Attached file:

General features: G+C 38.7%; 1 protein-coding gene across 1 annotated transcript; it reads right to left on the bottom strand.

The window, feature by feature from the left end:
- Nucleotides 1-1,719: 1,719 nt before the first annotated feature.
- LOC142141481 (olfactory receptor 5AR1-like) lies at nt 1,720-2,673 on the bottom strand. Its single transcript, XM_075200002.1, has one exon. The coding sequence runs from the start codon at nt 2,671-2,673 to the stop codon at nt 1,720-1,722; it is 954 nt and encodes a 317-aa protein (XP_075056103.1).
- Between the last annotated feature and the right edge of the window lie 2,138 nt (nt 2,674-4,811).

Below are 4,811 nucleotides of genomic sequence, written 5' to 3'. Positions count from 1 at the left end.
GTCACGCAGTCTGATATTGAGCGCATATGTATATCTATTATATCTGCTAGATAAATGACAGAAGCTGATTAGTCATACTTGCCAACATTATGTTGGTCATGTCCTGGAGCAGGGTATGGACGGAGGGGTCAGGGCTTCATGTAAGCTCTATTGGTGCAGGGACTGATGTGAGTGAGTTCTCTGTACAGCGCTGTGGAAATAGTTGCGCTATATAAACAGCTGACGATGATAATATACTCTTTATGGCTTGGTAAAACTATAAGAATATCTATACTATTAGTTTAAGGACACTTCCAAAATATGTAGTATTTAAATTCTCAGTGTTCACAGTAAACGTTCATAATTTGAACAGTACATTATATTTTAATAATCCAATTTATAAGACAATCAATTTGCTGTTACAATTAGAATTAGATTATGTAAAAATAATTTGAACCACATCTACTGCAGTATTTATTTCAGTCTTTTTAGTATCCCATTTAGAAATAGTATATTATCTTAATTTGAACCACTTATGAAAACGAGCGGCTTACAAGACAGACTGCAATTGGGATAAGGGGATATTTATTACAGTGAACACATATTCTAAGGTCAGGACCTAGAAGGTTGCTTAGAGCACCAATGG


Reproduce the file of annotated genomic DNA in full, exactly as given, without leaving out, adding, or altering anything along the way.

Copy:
General features: G+C 38.7%; 1 protein-coding gene across 1 annotated transcript; it reads right to left on the bottom strand.

The window, feature by feature from the left end:
- Nucleotides 1-1,719: 1,719 nt before the first annotated feature.
- LOC142141481 (olfactory receptor 5AR1-like) lies at nt 1,720-2,673 on the bottom strand. Its single transcript, XM_075200002.1, has one exon. The coding sequence runs from the start codon at nt 2,671-2,673 to the stop codon at nt 1,720-1,722; it is 954 nt and encodes a 317-aa protein (XP_075056103.1).
- Between the last annotated feature and the right edge of the window lie 2,138 nt (nt 2,674-4,811).

Below are 4,811 nucleotides of genomic sequence, written 5' to 3'. Positions count from 1 at the left end.
GTCACGCAGTCTGATATTGAGCGCATATGTATATCTATTATATCTGCTAGATAAATGACAGAAGCTGATTAGTCATACTTGCCAACATTATGTTGGTCATGTCCTGGAGCAGGGTATGGACGGAGGGGTCAGGGCTTCATGTAAGCTCTATTGGTGCAGGGACTGATGTGAGTGAGTTCTCTGTACAGCGCTGTGGAAATAGTTGCGCTATATAAACAGCTGACGATGATAATATACTCTTTATGGCTTGGTAAAACTATAAGAATATCTATACTATTAGTTTAAGGACACTTCCAAAATATGTAGTATTTAAATTCTCAGTGTTCACAGTAAACGTTCATAATTTGAACAGTACATTATATTTTAATAATCCAATTTATAAGACAATCAATTTGCTGTTACAATTAGAATTAGATTATGTAAAAATAATTTGAACCACATCTACTGCAGTATTTATTTCAGTCTTTTTAGTATCCCATTTAGAAATAGTATATTATCTTAATTTGAACCACTTATGAAAACGAGCGGCTTACAAGACAGACTGCAATTGGGATAAGGGGATATTTATTACAGTGAACACATATTCTAAGGTCAGGACCTAGAAGGTTGCTTAGAGCACCAATGG